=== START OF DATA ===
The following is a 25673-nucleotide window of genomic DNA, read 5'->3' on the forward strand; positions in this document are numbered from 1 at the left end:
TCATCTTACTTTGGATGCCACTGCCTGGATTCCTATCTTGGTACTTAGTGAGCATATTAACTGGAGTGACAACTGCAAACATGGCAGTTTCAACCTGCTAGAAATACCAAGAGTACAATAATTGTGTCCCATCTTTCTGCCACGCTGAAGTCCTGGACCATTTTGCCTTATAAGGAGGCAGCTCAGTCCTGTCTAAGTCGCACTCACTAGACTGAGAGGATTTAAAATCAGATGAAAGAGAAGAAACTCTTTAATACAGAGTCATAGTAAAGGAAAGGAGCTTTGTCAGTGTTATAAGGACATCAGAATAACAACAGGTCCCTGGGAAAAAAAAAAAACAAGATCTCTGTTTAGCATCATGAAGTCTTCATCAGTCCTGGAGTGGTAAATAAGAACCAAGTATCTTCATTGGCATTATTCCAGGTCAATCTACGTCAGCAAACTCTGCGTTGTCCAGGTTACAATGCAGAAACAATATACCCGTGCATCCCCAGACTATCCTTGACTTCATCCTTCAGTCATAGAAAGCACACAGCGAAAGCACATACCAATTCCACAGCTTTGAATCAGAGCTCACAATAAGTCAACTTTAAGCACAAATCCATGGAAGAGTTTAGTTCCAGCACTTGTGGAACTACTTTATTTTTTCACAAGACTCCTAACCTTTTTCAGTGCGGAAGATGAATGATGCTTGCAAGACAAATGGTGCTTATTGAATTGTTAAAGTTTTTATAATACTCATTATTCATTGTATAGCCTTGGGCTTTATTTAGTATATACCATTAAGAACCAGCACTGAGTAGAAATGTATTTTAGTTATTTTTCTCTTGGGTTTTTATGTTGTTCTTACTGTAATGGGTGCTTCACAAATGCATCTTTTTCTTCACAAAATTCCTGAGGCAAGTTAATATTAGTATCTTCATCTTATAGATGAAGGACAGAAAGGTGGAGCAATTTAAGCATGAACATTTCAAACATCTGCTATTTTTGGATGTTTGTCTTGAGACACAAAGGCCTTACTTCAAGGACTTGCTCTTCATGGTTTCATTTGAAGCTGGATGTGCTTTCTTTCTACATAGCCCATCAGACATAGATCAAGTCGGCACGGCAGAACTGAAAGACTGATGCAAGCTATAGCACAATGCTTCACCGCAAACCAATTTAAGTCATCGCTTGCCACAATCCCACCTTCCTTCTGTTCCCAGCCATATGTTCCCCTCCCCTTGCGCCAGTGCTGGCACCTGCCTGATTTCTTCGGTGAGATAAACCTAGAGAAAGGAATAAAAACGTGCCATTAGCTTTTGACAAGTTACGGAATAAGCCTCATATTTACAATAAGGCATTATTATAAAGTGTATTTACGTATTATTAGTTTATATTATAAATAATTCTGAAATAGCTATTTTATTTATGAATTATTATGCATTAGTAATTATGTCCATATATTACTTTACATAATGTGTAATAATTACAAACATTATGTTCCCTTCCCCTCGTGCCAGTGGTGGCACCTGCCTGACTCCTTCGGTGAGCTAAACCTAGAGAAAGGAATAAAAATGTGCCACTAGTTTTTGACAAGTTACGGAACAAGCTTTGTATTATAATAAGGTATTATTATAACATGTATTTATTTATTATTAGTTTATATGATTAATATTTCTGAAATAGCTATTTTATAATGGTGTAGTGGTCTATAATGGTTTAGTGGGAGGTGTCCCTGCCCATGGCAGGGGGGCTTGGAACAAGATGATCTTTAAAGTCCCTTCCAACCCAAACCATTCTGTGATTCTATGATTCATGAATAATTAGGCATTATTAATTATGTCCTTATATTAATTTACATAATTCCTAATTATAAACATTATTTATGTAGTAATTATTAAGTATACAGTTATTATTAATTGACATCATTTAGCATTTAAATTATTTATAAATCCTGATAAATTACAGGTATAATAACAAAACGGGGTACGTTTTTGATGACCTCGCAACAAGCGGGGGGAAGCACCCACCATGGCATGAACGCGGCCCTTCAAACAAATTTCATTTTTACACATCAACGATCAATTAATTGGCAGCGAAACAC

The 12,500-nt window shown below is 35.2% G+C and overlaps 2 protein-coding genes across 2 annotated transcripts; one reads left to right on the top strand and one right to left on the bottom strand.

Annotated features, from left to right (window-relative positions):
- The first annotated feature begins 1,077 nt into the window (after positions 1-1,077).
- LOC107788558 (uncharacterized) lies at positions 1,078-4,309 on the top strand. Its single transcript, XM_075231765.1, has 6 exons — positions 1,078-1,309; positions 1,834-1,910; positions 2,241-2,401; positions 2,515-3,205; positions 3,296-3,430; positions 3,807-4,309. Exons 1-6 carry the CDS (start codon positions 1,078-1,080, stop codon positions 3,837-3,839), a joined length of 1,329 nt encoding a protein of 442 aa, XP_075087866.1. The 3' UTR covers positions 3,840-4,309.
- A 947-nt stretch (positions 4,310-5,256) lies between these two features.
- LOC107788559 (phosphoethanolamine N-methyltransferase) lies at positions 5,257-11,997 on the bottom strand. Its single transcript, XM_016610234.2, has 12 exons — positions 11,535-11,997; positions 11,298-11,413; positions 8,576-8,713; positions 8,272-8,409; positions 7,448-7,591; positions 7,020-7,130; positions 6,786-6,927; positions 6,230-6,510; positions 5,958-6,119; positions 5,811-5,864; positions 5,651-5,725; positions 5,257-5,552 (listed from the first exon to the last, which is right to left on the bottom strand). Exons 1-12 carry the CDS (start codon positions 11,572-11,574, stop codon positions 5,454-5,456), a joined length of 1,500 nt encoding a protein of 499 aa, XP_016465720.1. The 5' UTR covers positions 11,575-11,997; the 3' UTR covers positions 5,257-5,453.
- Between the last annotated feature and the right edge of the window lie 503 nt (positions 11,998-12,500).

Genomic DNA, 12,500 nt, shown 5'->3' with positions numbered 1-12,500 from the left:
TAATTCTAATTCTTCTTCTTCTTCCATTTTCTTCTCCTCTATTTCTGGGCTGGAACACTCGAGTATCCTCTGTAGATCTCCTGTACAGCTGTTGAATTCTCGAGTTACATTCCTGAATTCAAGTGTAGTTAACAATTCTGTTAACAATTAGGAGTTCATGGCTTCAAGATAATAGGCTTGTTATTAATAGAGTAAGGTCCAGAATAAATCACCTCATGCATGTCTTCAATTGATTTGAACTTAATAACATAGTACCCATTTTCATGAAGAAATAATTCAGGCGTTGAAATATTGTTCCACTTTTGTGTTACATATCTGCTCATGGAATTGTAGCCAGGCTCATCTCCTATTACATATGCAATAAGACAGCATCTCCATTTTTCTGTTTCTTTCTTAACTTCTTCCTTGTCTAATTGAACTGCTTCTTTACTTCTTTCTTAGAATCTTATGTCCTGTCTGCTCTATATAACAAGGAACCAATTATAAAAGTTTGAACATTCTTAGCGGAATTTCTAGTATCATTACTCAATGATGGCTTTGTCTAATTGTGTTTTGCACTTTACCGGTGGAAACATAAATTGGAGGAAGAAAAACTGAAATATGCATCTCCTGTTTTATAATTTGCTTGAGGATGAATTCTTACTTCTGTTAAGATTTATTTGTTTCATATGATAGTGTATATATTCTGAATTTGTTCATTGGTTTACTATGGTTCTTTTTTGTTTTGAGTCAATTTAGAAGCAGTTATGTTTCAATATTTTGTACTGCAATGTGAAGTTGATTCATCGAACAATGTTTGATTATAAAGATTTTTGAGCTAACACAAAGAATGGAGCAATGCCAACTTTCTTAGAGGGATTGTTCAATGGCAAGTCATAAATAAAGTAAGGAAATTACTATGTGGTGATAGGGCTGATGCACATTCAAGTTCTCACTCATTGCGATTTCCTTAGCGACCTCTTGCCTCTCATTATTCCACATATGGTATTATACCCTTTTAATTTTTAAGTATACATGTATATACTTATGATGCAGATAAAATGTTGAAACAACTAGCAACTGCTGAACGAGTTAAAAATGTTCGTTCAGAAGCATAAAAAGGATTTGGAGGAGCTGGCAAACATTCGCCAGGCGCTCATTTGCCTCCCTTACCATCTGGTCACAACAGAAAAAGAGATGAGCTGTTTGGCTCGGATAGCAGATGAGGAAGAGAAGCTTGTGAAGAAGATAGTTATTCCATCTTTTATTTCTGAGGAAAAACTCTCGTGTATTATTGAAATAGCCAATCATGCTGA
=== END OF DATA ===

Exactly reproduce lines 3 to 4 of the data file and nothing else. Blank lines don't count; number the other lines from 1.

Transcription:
The 12,500-nt window shown below is 35.2% G+C and overlaps 2 protein-coding genes across 2 annotated transcripts; one reads left to right on the top strand and one right to left on the bottom strand.

Annotated features, from left to right (window-relative positions):